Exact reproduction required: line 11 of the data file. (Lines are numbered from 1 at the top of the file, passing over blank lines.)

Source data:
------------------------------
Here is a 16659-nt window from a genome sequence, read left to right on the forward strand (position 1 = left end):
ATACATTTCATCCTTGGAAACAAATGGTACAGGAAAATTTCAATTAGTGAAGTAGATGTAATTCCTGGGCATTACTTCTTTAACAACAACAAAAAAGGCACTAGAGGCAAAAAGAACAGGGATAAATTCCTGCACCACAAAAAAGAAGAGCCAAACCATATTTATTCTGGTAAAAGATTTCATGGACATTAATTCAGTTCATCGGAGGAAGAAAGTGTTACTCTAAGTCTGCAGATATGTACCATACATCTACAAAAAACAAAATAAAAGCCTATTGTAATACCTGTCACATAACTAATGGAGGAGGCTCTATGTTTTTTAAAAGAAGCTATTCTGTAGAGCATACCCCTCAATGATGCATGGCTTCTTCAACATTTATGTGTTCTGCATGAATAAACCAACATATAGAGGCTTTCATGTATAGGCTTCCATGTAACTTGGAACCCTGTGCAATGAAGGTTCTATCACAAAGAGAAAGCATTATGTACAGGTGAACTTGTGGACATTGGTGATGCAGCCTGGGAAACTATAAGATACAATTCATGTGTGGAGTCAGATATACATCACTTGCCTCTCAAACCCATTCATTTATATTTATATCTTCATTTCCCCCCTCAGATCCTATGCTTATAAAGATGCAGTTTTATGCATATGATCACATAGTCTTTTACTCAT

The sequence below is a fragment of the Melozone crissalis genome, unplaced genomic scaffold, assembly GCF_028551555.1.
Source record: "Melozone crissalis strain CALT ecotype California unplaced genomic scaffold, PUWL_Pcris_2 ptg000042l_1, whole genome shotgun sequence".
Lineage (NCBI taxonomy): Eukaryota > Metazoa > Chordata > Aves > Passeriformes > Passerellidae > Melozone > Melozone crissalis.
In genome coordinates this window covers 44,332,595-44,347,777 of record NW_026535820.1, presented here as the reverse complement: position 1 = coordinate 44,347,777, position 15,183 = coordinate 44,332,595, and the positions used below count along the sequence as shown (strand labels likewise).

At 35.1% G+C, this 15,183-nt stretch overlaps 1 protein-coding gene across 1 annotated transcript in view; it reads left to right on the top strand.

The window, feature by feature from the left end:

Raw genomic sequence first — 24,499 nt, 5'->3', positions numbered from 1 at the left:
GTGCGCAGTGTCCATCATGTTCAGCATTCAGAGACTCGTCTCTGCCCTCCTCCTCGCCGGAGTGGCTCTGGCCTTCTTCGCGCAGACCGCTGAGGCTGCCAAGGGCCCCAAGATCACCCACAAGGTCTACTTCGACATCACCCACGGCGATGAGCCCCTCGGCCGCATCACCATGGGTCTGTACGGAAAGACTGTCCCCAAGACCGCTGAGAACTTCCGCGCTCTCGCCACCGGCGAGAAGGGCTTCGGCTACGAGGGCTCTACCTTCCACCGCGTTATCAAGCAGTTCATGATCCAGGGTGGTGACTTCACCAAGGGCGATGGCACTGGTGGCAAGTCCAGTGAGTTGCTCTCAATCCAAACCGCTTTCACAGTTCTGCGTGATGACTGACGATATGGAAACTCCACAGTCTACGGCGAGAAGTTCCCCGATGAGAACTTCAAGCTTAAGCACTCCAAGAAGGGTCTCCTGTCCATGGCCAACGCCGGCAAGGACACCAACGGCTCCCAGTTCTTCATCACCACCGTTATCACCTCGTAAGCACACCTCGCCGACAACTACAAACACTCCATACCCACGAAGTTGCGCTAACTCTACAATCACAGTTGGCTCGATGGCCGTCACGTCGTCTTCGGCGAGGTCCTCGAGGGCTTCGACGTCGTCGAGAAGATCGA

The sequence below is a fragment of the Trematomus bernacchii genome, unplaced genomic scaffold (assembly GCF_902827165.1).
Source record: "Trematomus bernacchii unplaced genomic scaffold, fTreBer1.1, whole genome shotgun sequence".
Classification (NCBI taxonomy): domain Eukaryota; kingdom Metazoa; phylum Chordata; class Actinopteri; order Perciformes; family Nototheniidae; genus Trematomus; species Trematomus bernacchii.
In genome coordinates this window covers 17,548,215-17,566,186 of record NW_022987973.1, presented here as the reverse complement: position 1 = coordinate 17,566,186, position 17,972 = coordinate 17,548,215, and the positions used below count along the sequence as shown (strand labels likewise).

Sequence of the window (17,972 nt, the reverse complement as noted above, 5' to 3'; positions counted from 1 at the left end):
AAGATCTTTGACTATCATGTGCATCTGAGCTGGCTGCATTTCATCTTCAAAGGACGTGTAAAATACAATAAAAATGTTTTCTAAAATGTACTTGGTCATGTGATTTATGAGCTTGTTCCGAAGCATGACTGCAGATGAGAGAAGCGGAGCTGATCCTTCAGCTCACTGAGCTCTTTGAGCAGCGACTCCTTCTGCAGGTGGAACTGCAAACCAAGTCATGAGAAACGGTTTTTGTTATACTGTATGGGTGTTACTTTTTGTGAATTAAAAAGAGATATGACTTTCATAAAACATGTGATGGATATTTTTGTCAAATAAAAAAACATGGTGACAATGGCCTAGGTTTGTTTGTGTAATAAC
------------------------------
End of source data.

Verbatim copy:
The sequence below is a fragment of the Trematomus bernacchii genome, unplaced genomic scaffold (assembly GCF_902827165.1).